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Associating a pawn with a player controller.

Hello, I was curious on how to go about creating or associating a pawn with a corresponding player controller. Should I create a "pawn" instance within the constructor of the PlayerController or should I create two separate classes, one being the PlayerController and the other being the pawn. According to the documentation on PlayerController, You definitely want some functionality in the PlayerController as opposed to the pawn, such as in a death match scenario.

I was wondering how to go about setting this up, for I want to be able to give commands to the Pawn through the player controller, and save data such as "score" in the PlayerContoller as opposed to the pawn, for I want that information to save.

Any direction would be much appreciated, Thanks!

Product Version: UE 4.9
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asked Nov 07 '15 at 05:53 PM in C++ Programming

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LostScout
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Hello LostScout,

Whenever you are controlling a character or pawn at runtime, you can think of the character or pawn as a puppet and the player controller as the strings. Pawns that are being controlled are possessed by a PlayerController. In this sense, the PlayerController is linked to the pawn. You can easily store any information you like in the PlayerController and base events off the values listed there rather than looking at the Pawn's values. An example would be destroying the possessed Pawn when the PlayerController's health value reaches 0. It can be then be reset to max after 5 seconds, respawn the Pawn, and possess the Pawn.

Hope this helps!

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answered Nov 09 '15 at 06:42 PM

avatar image LostScout Nov 14 '15 at 08:09 PM

I this case, would I be calling the possess function in the playercontroller class like... [ this->possess(mypawn) ] or would a create in instance within mypawn and create a pointer object MyPlayerController and then do [ MyPlayerController->possess(mypawn) ] ?

The answer to this question will allow me to visualize the connection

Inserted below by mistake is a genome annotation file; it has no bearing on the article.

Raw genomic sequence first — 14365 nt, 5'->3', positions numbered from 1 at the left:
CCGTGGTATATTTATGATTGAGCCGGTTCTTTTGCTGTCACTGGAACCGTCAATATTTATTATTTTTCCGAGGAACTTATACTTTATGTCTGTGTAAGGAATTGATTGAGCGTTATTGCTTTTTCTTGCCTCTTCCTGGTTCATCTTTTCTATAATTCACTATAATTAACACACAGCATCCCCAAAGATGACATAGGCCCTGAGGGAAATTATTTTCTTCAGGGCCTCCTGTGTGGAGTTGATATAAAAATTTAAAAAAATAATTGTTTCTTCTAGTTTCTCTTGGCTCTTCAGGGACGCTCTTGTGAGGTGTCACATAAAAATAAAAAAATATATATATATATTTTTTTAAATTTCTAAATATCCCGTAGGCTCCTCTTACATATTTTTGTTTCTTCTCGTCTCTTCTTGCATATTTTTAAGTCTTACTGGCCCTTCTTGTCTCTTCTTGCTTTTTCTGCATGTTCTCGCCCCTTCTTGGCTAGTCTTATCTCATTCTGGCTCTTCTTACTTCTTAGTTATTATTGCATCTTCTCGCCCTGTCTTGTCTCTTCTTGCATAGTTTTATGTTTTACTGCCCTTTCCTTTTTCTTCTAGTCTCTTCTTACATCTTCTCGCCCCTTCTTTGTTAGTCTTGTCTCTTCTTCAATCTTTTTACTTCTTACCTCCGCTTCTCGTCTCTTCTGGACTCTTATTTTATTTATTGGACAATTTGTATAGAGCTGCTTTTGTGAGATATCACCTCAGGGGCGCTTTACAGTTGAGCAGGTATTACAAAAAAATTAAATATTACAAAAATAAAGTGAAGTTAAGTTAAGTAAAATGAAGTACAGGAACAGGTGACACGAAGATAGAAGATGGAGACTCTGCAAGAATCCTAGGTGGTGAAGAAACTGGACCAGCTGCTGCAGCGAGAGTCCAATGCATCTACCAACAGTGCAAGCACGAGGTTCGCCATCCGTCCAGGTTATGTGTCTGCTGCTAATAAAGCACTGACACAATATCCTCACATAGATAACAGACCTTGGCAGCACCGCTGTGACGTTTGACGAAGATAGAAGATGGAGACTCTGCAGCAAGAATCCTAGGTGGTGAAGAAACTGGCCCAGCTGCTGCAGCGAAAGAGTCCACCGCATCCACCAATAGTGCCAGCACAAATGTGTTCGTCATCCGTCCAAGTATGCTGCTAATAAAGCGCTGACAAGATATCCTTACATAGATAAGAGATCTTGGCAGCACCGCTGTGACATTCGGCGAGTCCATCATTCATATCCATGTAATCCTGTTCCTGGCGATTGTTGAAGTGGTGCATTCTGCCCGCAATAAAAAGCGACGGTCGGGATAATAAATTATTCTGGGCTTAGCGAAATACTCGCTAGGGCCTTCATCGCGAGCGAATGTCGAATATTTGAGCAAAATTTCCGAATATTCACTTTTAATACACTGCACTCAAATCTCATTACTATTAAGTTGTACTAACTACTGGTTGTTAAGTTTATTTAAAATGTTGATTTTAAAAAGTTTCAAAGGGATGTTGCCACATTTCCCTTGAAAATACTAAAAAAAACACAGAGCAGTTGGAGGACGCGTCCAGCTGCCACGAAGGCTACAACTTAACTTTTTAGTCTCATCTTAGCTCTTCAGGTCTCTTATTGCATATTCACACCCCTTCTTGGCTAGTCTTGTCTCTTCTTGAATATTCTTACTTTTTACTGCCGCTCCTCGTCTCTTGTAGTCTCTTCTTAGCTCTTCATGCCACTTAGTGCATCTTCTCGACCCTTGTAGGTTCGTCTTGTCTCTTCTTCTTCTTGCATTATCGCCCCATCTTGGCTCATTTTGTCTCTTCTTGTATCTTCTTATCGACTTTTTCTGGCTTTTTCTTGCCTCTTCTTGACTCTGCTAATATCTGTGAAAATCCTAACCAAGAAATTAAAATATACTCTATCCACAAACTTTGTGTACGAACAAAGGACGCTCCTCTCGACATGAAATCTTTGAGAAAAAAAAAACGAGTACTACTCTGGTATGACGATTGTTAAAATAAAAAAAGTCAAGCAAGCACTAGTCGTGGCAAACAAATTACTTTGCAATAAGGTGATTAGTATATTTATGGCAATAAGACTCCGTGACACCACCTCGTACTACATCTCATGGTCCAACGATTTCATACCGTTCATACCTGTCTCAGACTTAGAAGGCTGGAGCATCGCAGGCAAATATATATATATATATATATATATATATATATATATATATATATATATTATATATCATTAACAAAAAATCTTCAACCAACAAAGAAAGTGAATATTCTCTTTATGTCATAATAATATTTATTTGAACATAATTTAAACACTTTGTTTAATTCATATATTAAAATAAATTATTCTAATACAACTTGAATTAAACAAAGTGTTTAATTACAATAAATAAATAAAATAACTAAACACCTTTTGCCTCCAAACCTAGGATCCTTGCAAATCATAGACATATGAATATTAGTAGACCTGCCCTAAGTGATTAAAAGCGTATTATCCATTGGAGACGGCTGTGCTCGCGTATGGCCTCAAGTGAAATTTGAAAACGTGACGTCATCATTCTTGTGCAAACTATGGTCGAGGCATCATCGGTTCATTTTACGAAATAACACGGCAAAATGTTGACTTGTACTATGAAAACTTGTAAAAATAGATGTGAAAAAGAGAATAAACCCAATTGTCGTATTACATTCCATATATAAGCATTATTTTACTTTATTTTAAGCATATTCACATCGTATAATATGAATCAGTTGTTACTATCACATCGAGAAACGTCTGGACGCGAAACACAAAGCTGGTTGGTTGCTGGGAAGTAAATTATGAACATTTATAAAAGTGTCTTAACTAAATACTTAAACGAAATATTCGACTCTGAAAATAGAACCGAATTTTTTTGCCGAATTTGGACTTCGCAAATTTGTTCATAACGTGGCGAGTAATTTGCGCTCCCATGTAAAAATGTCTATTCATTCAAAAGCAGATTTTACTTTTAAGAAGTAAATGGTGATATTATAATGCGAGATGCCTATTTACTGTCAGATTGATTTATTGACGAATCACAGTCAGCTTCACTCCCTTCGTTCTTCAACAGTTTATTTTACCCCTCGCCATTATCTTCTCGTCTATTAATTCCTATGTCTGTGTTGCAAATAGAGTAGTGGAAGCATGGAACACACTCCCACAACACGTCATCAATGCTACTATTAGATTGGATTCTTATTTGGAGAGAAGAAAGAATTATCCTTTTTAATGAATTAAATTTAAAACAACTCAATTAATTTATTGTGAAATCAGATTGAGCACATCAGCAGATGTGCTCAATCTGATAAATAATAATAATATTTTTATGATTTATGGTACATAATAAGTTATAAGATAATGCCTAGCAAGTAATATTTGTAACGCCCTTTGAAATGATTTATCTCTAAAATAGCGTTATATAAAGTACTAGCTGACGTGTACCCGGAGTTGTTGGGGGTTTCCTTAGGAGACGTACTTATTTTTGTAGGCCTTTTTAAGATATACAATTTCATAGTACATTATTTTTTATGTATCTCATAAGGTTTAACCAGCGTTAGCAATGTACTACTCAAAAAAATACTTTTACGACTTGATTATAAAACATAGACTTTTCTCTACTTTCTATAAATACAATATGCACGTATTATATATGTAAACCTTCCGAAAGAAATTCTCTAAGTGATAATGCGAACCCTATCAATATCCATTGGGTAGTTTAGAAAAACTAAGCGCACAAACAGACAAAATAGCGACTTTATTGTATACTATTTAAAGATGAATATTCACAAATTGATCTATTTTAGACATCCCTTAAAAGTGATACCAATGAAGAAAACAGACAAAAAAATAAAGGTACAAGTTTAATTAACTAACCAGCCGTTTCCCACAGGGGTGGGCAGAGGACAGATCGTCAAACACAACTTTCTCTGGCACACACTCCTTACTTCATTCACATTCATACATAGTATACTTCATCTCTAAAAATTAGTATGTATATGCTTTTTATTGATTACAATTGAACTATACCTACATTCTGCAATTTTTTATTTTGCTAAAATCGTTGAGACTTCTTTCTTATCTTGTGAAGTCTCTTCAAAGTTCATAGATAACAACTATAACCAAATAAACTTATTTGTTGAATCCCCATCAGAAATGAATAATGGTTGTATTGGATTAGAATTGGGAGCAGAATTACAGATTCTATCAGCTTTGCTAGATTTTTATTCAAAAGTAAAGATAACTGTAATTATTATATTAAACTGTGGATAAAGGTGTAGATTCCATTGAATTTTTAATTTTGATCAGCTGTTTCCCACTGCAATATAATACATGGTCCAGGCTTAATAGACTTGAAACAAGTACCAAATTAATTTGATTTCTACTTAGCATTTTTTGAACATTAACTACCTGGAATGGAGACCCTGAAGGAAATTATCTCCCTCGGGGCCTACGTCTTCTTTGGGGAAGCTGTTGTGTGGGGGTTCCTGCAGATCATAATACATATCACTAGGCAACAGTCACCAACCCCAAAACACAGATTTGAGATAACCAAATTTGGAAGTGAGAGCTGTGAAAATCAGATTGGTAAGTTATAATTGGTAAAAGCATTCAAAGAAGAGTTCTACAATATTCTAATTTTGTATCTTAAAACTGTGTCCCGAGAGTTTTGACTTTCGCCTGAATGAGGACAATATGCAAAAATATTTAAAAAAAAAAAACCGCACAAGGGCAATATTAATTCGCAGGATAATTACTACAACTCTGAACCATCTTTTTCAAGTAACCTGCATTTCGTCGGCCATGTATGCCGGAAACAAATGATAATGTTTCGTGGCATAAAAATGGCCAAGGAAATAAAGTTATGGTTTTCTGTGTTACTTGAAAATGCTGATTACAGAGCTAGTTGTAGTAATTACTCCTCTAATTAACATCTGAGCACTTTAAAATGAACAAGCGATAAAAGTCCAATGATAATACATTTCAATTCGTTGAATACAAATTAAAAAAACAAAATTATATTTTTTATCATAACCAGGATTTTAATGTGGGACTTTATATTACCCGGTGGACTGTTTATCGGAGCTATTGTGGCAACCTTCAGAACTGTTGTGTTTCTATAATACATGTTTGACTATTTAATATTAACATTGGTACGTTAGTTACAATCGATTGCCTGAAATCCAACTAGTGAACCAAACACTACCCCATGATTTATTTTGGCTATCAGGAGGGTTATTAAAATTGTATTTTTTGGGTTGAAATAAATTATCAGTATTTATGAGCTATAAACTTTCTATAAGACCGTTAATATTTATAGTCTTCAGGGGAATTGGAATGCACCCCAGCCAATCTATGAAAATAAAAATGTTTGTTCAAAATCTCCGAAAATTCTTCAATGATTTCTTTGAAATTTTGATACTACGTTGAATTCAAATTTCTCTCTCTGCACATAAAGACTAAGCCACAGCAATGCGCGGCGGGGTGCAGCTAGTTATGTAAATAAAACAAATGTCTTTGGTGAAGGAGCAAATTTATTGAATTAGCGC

avatar image Matthew J Nov 16 '15 at 03:19 PM

You would use possess(mypawn) in the PlayerController's class as the second method you mentioned would be creating a new PlayerController instance which wouldn't have any of the values that you had set up to that point, which could cause some odd behavior and loss of data. A PlayerController is automatically created for you as the start of play if you set your Default PlayerController Class to match your custom class.

avatar image LostScout Nov 16 '15 at 11:06 PM

would this mean that in my PlayerController`s constructor I would do MyPlayerController = DefaultPlayerController; or would you have to use the GetPlayerController() function somehow?

  • thanks in advanced

avatar image Matthew J Nov 17 '15 at 02:52 PM

When you set up your game mode, there is a field for your Default PlayerController which can be set to your specific PlayerController. Once this is done, your PlayerController class will be the default, and an instance of that class will be spawned when the session begins.

avatar image LostScout Nov 18 '15 at 01:04 AM

so, how would I reference that instance? In terms of some code, would I use the this-> keyword? Once I have set MyPlayerController as the default playercontroller within the gamemode, how would I reference and call the possess function in MyPlayerController`s constructor? How do I specify that instance of MyPlayerController to possess a pawn(code example would help).

avatar image Matthew J Nov 19 '15 at 03:35 PM

You would reference the same way that you would in Blueprints, which means using the GetPlayerController function which is located in the UGameplayStatics function library.

To include UGameplayStatics, add this to your includes:

 #include "Runtime/Engine/Classes/Kismet/GameplayStatics.h"

To use the GetPlayerController function, you'd use this syntax:

 ACustomPlayerController* MyController = UGameplayStatics::GetPlayerController(this, 0);

If you expect that there may be different types of PlayerControllers, you could cast instead to be safe:

 ACustomPlayerController* MyController = Cast<ACustomPlayerController>(UGameplayStatics::GetPlayerController(this, 0));
 
 if(MyController)
 {
     *logic here*
 }

If the cast fails, MyController will be left with a null value which will cause the If statement to fail as well, avoiding any mistakes in the case of getting a playercontroller of a different class.

avatar image LostScout Nov 19 '15 at 07:34 PM

Thank you!

avatar image 1999 Nov 19 '15 at 08:22 PM

I am wanting to do a closely related thing, except I am still waiting for the C++ compiling error to be fixed. I have a number of pawn classes(Currently just 2) and I was using Blueprint Widget "Posses" to change classes.

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